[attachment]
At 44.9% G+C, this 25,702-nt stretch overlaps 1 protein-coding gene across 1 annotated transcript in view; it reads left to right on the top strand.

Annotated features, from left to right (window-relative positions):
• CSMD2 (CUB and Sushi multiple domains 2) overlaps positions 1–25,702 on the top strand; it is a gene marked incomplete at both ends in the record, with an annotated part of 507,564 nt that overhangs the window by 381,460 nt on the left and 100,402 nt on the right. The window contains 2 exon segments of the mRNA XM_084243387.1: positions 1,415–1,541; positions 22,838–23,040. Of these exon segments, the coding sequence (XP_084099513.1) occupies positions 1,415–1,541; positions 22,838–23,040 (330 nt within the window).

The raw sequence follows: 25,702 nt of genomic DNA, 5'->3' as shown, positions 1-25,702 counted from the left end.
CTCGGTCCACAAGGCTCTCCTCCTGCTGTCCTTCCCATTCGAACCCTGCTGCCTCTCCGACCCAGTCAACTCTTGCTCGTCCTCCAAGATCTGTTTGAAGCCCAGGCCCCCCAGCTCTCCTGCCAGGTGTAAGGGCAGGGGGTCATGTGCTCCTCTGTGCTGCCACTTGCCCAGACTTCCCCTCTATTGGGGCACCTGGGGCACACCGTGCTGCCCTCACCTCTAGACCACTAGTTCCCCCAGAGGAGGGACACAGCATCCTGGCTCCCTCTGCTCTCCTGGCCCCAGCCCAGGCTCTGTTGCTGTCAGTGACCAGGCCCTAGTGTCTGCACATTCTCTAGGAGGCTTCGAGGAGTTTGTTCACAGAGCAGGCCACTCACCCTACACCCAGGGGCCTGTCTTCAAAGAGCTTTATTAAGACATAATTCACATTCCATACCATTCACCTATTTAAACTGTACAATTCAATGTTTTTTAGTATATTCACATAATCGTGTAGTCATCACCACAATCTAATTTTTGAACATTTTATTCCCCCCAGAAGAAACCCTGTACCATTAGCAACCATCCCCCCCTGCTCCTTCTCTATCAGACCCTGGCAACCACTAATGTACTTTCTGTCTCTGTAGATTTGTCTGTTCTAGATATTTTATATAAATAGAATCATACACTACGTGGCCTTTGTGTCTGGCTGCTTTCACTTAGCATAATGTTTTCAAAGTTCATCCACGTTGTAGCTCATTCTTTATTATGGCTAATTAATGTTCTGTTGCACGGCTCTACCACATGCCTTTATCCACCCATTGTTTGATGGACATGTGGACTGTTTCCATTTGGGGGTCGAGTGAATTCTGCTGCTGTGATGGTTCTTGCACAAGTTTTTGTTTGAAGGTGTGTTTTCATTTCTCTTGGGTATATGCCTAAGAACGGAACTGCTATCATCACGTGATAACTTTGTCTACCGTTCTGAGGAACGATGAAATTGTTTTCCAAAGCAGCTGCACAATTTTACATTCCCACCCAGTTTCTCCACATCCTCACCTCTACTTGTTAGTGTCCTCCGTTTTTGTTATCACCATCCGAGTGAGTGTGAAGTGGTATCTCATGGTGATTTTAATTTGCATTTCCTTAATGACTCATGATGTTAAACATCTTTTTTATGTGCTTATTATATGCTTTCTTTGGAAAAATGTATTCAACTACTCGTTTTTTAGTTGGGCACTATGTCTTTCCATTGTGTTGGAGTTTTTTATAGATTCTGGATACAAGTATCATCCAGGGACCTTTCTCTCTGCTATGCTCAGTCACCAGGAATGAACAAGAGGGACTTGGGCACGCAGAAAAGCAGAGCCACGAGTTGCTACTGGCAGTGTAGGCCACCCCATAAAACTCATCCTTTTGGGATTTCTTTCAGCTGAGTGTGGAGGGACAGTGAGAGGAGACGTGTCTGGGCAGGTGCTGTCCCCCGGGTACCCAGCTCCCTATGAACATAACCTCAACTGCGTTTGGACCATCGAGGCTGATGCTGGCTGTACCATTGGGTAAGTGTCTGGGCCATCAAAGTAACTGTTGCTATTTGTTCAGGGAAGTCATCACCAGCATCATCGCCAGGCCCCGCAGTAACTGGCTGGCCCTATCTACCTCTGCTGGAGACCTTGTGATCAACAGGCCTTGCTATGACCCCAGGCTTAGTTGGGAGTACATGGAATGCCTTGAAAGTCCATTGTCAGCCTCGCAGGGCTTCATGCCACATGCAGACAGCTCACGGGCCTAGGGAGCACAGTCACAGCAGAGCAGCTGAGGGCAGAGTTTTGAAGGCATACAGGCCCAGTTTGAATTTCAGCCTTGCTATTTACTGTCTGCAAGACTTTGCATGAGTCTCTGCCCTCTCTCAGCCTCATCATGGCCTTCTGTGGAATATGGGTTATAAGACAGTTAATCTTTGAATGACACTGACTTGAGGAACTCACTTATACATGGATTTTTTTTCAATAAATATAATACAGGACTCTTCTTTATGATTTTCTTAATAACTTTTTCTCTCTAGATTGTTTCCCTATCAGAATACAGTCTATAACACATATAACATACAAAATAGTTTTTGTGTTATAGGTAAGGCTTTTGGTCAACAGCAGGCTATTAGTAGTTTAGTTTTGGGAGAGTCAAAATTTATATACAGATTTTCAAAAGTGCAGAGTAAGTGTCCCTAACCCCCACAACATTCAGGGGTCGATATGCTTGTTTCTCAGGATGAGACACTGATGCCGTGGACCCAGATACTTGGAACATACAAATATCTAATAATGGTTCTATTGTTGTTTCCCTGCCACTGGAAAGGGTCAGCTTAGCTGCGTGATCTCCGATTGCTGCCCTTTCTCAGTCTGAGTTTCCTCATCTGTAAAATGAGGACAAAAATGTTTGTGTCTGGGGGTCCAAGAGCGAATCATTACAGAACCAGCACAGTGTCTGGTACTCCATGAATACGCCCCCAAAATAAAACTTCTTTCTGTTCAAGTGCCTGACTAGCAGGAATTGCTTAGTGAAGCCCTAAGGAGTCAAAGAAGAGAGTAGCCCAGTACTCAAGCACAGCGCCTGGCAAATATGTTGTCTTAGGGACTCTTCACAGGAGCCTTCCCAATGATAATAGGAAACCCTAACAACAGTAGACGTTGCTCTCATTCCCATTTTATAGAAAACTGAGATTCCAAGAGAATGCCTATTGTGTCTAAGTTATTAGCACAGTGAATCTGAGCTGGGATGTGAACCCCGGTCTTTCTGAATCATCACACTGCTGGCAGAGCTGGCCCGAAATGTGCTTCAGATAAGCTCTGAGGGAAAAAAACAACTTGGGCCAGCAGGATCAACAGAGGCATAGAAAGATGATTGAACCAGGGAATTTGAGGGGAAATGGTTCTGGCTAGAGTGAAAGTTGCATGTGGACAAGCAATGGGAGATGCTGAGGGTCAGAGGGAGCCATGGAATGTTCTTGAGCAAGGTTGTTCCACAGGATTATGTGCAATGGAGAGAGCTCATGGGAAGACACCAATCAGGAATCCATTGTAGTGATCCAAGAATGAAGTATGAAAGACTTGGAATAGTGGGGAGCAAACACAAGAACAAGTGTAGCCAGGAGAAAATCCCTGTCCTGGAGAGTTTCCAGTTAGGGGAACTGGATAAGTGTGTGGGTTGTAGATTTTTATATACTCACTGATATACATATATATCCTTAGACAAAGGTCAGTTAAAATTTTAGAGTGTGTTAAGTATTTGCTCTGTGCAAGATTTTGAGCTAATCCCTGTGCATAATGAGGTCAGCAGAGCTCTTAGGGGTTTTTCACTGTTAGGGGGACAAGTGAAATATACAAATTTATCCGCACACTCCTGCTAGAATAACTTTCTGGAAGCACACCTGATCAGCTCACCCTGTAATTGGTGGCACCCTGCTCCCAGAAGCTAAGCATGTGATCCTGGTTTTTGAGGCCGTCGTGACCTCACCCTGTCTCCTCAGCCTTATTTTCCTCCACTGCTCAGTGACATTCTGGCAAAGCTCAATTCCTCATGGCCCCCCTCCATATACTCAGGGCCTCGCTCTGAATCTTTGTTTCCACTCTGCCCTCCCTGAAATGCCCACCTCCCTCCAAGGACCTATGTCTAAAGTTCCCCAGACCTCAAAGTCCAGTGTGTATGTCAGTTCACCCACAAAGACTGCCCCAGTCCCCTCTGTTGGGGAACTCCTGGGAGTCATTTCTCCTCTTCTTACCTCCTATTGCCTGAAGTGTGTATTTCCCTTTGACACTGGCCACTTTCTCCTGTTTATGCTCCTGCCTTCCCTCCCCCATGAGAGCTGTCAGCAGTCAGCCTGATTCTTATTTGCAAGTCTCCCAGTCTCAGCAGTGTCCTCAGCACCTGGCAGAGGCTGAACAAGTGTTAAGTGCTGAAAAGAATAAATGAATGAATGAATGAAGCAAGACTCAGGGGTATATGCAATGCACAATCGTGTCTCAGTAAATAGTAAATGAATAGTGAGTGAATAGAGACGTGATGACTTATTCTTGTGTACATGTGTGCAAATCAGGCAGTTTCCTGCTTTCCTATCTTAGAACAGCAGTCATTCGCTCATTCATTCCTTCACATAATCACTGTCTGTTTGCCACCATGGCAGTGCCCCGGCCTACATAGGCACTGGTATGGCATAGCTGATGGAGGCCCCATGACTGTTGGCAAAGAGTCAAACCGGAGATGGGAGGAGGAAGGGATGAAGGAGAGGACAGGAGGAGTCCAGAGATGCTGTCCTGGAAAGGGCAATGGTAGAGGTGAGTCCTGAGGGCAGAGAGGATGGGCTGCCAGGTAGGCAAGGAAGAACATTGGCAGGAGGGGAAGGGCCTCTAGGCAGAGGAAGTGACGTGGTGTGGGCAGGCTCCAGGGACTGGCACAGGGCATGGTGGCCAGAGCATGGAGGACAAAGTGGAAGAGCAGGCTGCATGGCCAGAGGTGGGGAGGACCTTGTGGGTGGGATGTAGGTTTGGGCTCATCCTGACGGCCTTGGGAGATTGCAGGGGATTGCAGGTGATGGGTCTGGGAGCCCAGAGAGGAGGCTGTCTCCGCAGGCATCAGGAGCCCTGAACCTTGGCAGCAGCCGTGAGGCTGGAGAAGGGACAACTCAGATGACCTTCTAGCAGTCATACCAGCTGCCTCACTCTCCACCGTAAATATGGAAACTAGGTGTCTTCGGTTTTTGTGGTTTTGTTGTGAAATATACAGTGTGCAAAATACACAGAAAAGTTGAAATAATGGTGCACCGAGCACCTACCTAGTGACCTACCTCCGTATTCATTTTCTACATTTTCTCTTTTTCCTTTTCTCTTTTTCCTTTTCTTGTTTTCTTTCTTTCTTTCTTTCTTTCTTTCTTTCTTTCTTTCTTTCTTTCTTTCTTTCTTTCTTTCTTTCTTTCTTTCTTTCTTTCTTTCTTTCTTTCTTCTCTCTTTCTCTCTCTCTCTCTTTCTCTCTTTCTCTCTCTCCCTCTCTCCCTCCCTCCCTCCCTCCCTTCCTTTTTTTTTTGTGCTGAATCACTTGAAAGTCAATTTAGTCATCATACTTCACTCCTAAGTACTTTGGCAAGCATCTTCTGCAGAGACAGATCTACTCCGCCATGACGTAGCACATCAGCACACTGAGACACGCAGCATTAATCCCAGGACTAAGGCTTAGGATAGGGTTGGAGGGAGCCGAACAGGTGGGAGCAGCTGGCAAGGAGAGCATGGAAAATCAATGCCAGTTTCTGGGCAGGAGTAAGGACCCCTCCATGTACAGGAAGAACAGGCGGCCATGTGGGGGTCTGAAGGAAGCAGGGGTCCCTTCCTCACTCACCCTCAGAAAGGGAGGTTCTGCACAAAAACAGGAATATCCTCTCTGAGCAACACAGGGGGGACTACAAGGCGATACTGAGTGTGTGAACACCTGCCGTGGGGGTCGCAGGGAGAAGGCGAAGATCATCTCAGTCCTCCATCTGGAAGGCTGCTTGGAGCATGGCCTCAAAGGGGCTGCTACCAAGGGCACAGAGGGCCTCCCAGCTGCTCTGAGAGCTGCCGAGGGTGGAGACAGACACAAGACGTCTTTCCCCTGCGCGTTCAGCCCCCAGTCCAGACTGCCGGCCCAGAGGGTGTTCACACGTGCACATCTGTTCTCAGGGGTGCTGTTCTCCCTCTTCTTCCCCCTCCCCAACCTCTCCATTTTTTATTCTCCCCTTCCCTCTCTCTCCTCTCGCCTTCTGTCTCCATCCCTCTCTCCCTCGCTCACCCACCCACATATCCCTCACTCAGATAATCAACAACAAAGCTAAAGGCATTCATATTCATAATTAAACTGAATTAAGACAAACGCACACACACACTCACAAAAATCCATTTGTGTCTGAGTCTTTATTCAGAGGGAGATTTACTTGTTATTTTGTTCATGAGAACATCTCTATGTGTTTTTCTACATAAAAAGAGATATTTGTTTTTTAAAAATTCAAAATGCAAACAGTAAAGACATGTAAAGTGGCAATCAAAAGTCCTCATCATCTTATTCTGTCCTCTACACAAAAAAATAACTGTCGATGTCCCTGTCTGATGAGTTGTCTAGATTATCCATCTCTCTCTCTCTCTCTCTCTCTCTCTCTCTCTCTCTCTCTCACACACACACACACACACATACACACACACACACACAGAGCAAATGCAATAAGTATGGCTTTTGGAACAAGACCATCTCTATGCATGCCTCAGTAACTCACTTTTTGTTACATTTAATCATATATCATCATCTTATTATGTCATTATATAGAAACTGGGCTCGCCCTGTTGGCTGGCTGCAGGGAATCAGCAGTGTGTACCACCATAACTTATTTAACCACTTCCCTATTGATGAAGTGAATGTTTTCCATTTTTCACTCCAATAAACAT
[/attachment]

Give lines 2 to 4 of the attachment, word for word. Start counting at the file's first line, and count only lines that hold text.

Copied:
Annotated features, from left to right (window-relative positions):
• CSMD2 (CUB and Sushi multiple domains 2) overlaps positions 1–25,702 on the top strand; it is a gene marked incomplete at both ends in the record, with an annotated part of 507,564 nt that overhangs the window by 381,460 nt on the left and 100,402 nt on the right. The window contains 2 exon segments of the mRNA XM_084243387.1: positions 1,415–1,541; positions 22,838–23,040. Of these exon segments, the coding sequence (XP_084099513.1) occupies positions 1,415–1,541; positions 22,838–23,040 (330 nt within the window).

The raw sequence follows: 25,702 nt of genomic DNA, 5'->3' as shown, positions 1-25,702 counted from the left end.